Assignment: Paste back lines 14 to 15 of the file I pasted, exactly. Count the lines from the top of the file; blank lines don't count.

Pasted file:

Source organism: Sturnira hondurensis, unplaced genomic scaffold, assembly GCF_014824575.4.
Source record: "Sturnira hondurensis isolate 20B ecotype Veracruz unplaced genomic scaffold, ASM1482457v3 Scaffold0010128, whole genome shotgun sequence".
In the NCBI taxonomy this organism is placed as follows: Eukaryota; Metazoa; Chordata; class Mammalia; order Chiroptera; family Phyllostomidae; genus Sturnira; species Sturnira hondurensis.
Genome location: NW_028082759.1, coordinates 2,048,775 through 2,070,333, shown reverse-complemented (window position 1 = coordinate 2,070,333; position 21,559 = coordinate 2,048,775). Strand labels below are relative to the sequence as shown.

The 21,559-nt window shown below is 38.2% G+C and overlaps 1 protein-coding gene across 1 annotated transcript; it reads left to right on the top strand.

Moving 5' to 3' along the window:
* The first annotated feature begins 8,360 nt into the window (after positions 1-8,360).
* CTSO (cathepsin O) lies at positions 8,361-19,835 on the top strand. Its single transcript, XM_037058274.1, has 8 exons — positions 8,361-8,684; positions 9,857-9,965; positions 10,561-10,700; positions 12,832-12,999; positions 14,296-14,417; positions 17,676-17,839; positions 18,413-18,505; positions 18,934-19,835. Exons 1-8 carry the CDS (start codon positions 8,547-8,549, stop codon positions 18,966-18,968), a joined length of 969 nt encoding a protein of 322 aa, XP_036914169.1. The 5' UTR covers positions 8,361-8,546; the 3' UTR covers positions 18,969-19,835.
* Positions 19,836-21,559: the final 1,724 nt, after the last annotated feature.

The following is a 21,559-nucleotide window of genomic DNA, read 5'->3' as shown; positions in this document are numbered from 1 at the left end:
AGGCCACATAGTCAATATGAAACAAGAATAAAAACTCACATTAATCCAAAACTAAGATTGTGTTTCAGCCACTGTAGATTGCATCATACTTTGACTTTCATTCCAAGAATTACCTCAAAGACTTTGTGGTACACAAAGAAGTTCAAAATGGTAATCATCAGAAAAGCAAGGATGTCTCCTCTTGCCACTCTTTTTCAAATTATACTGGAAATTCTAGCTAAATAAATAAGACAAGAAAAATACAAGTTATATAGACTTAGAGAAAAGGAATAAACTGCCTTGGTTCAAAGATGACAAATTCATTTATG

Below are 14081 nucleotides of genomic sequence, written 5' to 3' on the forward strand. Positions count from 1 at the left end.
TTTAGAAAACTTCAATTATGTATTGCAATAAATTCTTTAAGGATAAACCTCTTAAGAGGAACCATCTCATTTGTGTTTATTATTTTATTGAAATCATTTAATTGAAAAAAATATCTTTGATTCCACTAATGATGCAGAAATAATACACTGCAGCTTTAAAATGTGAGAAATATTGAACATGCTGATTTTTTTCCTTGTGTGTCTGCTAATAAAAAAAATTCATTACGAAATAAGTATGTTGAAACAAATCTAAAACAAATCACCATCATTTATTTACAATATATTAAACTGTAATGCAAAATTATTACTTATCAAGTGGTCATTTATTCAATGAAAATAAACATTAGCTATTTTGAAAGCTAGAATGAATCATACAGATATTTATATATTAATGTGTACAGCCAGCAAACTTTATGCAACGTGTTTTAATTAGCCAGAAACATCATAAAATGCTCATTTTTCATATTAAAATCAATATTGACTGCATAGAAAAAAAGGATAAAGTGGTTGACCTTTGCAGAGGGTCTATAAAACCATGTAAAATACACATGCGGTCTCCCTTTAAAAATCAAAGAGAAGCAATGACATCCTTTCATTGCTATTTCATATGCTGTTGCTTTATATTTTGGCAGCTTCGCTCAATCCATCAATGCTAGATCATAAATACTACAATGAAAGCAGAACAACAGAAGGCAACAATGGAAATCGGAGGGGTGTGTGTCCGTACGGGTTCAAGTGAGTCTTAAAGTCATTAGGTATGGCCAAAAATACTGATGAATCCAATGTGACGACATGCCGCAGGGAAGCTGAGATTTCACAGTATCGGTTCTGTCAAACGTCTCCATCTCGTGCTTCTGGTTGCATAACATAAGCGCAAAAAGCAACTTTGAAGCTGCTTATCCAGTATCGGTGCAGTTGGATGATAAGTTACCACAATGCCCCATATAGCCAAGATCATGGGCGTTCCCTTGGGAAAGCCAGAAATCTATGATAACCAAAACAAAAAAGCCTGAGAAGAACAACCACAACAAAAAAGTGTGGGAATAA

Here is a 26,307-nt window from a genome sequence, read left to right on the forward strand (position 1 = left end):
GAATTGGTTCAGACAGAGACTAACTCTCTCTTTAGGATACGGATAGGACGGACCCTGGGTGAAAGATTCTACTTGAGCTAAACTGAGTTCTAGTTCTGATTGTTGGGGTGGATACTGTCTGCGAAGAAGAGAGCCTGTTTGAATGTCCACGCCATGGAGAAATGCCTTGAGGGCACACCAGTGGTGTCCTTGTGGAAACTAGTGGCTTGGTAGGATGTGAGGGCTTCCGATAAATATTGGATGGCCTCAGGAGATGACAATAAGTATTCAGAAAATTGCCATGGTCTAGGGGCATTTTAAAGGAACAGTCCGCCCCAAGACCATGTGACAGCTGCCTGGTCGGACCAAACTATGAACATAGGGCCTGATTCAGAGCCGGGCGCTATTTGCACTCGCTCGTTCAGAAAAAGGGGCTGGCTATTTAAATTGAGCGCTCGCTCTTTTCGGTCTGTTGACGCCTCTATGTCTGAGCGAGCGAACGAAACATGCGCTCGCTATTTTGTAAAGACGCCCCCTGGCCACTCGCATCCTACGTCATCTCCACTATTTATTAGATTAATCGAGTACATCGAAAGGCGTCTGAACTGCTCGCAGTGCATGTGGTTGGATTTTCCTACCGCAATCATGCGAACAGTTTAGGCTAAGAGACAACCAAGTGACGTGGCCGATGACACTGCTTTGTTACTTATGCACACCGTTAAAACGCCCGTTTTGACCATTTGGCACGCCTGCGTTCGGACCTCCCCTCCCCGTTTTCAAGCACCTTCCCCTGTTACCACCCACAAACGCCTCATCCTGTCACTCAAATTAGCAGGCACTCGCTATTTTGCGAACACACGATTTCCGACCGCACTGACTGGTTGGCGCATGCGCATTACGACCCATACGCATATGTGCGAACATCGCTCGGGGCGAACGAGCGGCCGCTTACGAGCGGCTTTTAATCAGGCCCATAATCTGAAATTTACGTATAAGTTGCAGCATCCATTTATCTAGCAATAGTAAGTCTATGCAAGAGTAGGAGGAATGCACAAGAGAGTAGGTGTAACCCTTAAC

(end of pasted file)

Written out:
Here is a 26,307-nt window from a genome sequence, read left to right on the forward strand (position 1 = left end):
GAATTGGTTCAGACAGAGACTAACTCTCTCTTTAGGATACGGATAGGACGGACCCTGGGTGAAAGATTCTACTTGAGCTAAACTGAGTTCTAGTTCTGATTGTTGGGGTGGATACTGTCTGCGAAGAAGAGAGCCTGTTTGAATGTCCACGCCATGGAGAAATGCCTTGAGGGCACACCAGTGGTGTCCTTGTGGAAACTAGTGGCTTGGTAGGATGTGAGGGCTTCCGATAAATATTGGATGGCCTCAGGAGATGACAATAAGTATTCAGAAAATTGCCATGGTCTAGGGGCATTTTAAAGGAACAGTCCGCCCCAAGACCATGTGACAGCTGCCTGGTCGGACCAAACTATGAACATAGGGCCTGATTCAGAGCCGGGCGCTATTTGCACTCGCTCGTTCAGAAAAAGGGGCTGGCTATTTAAATTGAGCGCTCGCTCTTTTCGGTCTGTTGACGCCTCTATGTCTGAGCGAGCGAACGAAACATGCGCTCGCTATTTTGTAAAGACGCCCCCTGGCCACTCGCATCCTACGTCATCTCCACTATTTATTAGATTAATCGAGTACATCGAAAGGCGTCTGAACTGCTCGCAGTGCATGTGGTTGGATTTTCCTACCGCAATCATGCGAACAGTTTAGGCTAAGAGACAACCAAGTGACGTGGCCGATGACACTGCTTTGTTACTTATGCACACCGTTAAAACGCCCGTTTTGACCATTTGGCACGCCTGCGTTCGGACCTCCCCTCCCCGTTTTCAAGCACCTTCCCCTGTTACCACCCACAAACGCCTCATCCTGTCACTCAAATTAGCAGGCACTCGCTATTTTGCGAACACACGATTTCCGACCGCACTGACTGGTTGGCGCATGCGCATTACGACCCATACGCATATGTGCGAACATCGCTCGGGGCGAACGAGCGGCCGCTTACGAGCGGCTTTTAATCAGGCCCATAATCTGAAATTTACGTATAAGTTGCAGCATCCATTTATCTAGCAATAGTAAGTCTATGCAAGAGTAGGAGGAATGCACAAGAGAGTAGGTGTAACCCTTAAC